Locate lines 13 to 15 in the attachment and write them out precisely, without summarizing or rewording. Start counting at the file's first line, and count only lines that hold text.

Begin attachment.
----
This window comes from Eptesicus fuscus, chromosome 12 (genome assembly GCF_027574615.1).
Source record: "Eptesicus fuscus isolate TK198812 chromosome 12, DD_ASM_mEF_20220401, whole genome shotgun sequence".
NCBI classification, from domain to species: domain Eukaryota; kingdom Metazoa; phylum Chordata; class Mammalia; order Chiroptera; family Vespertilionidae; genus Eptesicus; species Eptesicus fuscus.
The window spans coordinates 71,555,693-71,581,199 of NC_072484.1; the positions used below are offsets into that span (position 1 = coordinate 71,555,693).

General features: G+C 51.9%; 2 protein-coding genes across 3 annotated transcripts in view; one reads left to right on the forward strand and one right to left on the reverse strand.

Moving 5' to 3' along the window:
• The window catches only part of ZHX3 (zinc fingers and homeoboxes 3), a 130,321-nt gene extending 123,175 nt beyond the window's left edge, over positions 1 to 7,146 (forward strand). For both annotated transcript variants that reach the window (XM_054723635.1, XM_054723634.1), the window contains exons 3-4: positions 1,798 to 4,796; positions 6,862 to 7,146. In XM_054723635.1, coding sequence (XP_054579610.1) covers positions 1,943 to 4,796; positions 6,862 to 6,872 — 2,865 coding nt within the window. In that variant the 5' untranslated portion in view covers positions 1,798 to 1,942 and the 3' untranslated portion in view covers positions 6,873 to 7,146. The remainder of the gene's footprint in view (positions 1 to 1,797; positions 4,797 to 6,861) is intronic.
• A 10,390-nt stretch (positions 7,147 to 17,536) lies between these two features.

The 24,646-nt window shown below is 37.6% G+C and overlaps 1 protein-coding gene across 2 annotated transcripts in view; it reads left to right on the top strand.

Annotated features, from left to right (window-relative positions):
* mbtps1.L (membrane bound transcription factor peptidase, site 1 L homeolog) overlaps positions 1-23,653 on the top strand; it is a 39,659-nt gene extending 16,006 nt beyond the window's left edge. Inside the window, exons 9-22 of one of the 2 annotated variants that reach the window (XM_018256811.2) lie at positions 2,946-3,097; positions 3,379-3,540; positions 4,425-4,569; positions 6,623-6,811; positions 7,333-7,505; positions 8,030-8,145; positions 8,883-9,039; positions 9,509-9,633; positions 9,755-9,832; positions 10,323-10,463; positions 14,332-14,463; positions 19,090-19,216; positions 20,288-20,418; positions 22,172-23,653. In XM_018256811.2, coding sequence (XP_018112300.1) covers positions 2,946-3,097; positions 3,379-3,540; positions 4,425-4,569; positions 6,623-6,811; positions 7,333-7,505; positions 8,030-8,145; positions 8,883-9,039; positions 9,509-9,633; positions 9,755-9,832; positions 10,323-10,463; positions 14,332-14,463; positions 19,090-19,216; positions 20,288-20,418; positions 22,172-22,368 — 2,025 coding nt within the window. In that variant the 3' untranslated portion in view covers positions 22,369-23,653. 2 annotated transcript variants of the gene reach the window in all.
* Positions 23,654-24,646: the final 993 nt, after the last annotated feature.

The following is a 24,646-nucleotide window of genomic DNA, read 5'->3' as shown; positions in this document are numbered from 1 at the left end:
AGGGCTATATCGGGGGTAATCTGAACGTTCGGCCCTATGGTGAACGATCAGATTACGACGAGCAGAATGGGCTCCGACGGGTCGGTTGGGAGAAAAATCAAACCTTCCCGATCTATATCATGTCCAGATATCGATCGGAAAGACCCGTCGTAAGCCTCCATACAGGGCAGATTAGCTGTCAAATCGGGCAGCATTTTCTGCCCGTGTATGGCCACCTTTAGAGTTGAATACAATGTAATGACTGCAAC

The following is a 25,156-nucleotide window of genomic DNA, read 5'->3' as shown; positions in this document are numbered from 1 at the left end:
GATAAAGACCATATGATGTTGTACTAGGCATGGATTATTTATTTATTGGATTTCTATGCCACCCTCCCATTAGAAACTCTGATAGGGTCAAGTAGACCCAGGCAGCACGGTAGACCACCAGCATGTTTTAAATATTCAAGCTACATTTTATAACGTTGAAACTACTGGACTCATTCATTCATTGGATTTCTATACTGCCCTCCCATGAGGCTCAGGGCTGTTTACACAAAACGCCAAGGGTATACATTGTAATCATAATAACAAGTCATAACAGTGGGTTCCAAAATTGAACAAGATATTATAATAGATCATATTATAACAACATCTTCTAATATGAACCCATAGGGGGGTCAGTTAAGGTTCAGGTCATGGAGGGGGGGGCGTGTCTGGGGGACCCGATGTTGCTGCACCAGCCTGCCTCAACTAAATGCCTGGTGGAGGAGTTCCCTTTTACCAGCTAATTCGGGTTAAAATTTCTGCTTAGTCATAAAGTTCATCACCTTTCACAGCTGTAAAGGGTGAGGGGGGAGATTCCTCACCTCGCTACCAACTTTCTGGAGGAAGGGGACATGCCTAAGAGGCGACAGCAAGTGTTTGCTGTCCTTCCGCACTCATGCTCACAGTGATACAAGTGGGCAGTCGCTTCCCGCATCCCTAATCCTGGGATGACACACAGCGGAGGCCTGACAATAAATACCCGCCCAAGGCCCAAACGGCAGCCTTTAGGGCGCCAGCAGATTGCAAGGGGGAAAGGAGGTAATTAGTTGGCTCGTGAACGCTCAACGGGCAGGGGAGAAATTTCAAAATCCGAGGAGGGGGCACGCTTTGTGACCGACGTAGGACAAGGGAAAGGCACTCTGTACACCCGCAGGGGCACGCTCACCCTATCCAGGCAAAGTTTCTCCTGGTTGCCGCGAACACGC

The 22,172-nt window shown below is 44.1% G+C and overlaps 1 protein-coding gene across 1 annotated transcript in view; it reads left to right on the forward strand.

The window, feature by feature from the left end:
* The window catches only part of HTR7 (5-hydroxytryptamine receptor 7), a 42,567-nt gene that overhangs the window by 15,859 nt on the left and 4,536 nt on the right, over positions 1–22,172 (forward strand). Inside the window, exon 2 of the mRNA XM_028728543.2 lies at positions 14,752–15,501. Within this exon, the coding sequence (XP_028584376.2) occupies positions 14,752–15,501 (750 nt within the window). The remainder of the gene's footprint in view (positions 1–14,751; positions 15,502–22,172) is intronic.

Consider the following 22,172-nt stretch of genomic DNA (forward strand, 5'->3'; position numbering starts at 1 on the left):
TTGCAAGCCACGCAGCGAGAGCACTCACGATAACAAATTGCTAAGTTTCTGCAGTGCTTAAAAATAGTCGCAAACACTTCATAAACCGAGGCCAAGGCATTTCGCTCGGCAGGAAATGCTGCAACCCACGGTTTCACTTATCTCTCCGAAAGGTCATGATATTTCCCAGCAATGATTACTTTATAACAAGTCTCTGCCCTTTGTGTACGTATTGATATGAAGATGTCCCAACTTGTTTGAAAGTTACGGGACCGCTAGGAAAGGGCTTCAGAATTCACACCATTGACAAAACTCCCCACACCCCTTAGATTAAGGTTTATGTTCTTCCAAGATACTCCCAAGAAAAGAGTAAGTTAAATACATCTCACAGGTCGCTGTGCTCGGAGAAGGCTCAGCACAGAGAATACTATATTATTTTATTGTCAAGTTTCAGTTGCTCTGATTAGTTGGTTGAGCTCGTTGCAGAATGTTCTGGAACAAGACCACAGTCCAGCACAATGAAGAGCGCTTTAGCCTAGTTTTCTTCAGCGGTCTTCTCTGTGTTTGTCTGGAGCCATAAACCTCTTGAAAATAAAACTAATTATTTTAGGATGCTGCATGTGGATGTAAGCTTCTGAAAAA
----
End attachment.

The following is a 24,646-nucleotide window of genomic DNA, read 5'->3' as shown; positions in this document are numbered from 1 at the left end:
AGGGCTATATCGGGGGTAATCTGAACGTTCGGCCCTATGGTGAACGATCAGATTACGACGAGCAGAATGGGCTCCGACGGGTCGGTTGGGAGAAAAATCAAACCTTCCCGATCTATATCATGTCCAGATATCGATCGGAAAGACCCGTCGTAAGCCTCCATACAGGGCAGATTAGCTGTCAAATCGGGCAGCATTTTCTGCCCGTGTATGGCCACCTTTAGAGTTGAATACAATGTAATGACTGCAAC

The following is a 25,156-nucleotide window of genomic DNA, read 5'->3' as shown; positions in this document are numbered from 1 at the left end: